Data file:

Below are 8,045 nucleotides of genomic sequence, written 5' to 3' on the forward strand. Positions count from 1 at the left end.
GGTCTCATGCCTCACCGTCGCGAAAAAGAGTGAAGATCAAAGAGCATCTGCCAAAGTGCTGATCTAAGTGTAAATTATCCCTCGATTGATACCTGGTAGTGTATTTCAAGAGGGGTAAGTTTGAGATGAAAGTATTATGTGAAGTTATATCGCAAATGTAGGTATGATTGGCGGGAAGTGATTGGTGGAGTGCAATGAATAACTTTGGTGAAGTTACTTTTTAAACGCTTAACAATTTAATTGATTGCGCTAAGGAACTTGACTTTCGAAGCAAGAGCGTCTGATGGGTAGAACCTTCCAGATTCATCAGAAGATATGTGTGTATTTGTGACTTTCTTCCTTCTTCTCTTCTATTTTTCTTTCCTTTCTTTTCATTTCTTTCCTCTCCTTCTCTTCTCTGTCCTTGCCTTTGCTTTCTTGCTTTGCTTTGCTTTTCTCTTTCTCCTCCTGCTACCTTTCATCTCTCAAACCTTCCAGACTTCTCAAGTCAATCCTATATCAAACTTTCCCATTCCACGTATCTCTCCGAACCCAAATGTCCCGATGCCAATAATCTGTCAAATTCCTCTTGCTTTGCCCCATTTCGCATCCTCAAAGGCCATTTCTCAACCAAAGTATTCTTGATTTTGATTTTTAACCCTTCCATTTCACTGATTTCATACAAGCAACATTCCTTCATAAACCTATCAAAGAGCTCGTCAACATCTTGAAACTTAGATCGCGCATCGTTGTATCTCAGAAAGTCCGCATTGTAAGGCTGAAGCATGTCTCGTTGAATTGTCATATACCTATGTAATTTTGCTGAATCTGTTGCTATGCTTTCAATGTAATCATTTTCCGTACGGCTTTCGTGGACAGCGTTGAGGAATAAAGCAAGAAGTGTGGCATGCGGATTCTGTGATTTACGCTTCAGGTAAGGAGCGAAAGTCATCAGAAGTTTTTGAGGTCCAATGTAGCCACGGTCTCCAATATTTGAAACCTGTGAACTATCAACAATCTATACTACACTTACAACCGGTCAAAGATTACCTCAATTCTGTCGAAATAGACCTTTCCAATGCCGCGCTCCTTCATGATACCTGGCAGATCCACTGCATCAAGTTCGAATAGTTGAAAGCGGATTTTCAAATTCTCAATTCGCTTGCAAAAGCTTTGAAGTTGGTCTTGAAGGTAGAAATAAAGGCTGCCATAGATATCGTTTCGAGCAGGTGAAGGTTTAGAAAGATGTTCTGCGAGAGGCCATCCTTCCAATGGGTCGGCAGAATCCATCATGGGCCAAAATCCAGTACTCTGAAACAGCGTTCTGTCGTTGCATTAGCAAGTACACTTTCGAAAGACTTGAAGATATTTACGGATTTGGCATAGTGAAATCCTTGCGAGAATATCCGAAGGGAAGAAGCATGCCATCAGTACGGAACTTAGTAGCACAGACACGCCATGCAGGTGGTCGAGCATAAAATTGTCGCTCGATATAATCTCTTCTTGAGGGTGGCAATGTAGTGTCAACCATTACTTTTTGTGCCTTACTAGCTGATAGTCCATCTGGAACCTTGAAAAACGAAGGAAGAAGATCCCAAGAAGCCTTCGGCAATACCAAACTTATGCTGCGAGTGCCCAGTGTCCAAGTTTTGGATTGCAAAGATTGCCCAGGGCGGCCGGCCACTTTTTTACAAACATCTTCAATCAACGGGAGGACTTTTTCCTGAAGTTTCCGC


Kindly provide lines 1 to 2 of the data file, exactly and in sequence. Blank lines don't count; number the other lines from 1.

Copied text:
Below are 8,045 nucleotides of genomic sequence, written 5' to 3' on the forward strand. Positions count from 1 at the left end.
GGTCTCATGCCTCACCGTCGCGAAAAAGAGTGAAGATCAAAGAGCATCTGCCAAAGTGCTGATCTAAGTGTAAATTATCCCTCGATTGATACCTGGTAGTGTATTTCAAGAGGGGTAAGTTTGAGATGAAAGTATTATGTGAAGTTATATCGCAAATGTAGGTATGATTGGCGGGAAGTGATTGGTGGAGTGCAATGAATAACTTTGGTGAAGTTACTTTTTAAACGCTTAACAATTTAATTGATTGCGCTAAGGAACTTGACTTTCGAAGCAAGAGCGTCTGATGGGTAGAACCTTCCAGATTCATCAGAAGATATGTGTGTATTTGTGACTTTCTTCCTTCTTCTCTTCTATTTTTCTTTCCTTTCTTTTCATTTCTTTCCTCTCCTTCTCTTCTCTGTCCTTGCCTTTGCTTTCTTGCTTTGCTTTGCTTTTCTCTTTCTCCTCCTGCTACCTTTCATCTCTCAAACCTTCCAGACTTCTCAAGTCAATCCTATATCAAACTTTCCCATTCCACGTATCTCTCCGAACCCAAATGTCCCGATGCCAATAATCTGTCAAATTCCTCTTGCTTTGCCCCATTTCGCATCCTCAAAGGCCATTTCTCAACCAAAGTATTCTTGATTTTGATTTTTAACCCTTCCATTTCACTGATTTCATACAAGCAACATTCCTTCATAAACCTATCAAAGAGCTCGTCAACATCTTGAAACTTAGATCGCGCATCGTTGTATCTCAGAAAGTCCGCATTGTAAGGCTGAAGCATGTCTCGTTGAATTGTCATATACCTATGTAATTTTGCTGAATCTGTTGCTATGCTTTCAATGTAATCATTTTCCGTACGGCTTTCGTGGACAGCGTTGAGGAATAAAGCAAGAAGTGTGGCATGCGGATTCTGTGATTTACGCTTCAGGTAAGGAGCGAAAGTCATCAGAAGTTTTTGAGGTCCAATGTAGCCACGGTCTCCAATATTTGAAACCTGTGAACTATCAACAATCTATACTACACTTACAACCGGTCAAAGATTACCTCAATTCTGTCGAAATAGACCTTTCCAATGCCGCGCTCCTTCATGATACCTGGCAGATCCACTGCATCAAGTTCGAATAGTTGAAAGCGGATTTTCAAATTCTCAATTCGCTTGCAAAAGCTTTGAAGTTGGTCTTGAAGGTAGAAATAAAGGCTGCCATAGATATCGTTTCGAGCAGGTGAAGGTTTAGAAAGATGTTCTGCGAGAGGCCATCCTTCCAATGGGTCGGCAGAATCCATCATGGGCCAAAATCCAGTACTCTGAAACAGCGTTCTGTCGTTGCATTAGCAAGTACACTTTCGAAAGACTTGAAGATATTTACGGATTTGGCATAGTGAAATCCTTGCGAGAATATCCGAAGGGAAGAAGCATGCCATCAGTACGGAACTTAGTAGCACAGACACGCCATGCAGGTGGTCGAGCATAAAATTGTCGCTCGATATAATCTCTTCTTGAGGGTGGCAATGTAGTGTCAACCATTACTTTTTGTGCCTTACTAGCTGATAGTCCATCTGGAACCTTGAAAAACGAAGGAAGAAGATCCCAAGAAGCCTTCGGCAATACCAAACTTATGCTGCGAGTGCCCAGTGTCCAAGTTTTGGATTGCAAAGATTGCCCAGGGCGGCCGGCCACTTTTTTACAAACATCTTCAATCAACGGGAGGACTTTTTCCTGAAGTTTCCGC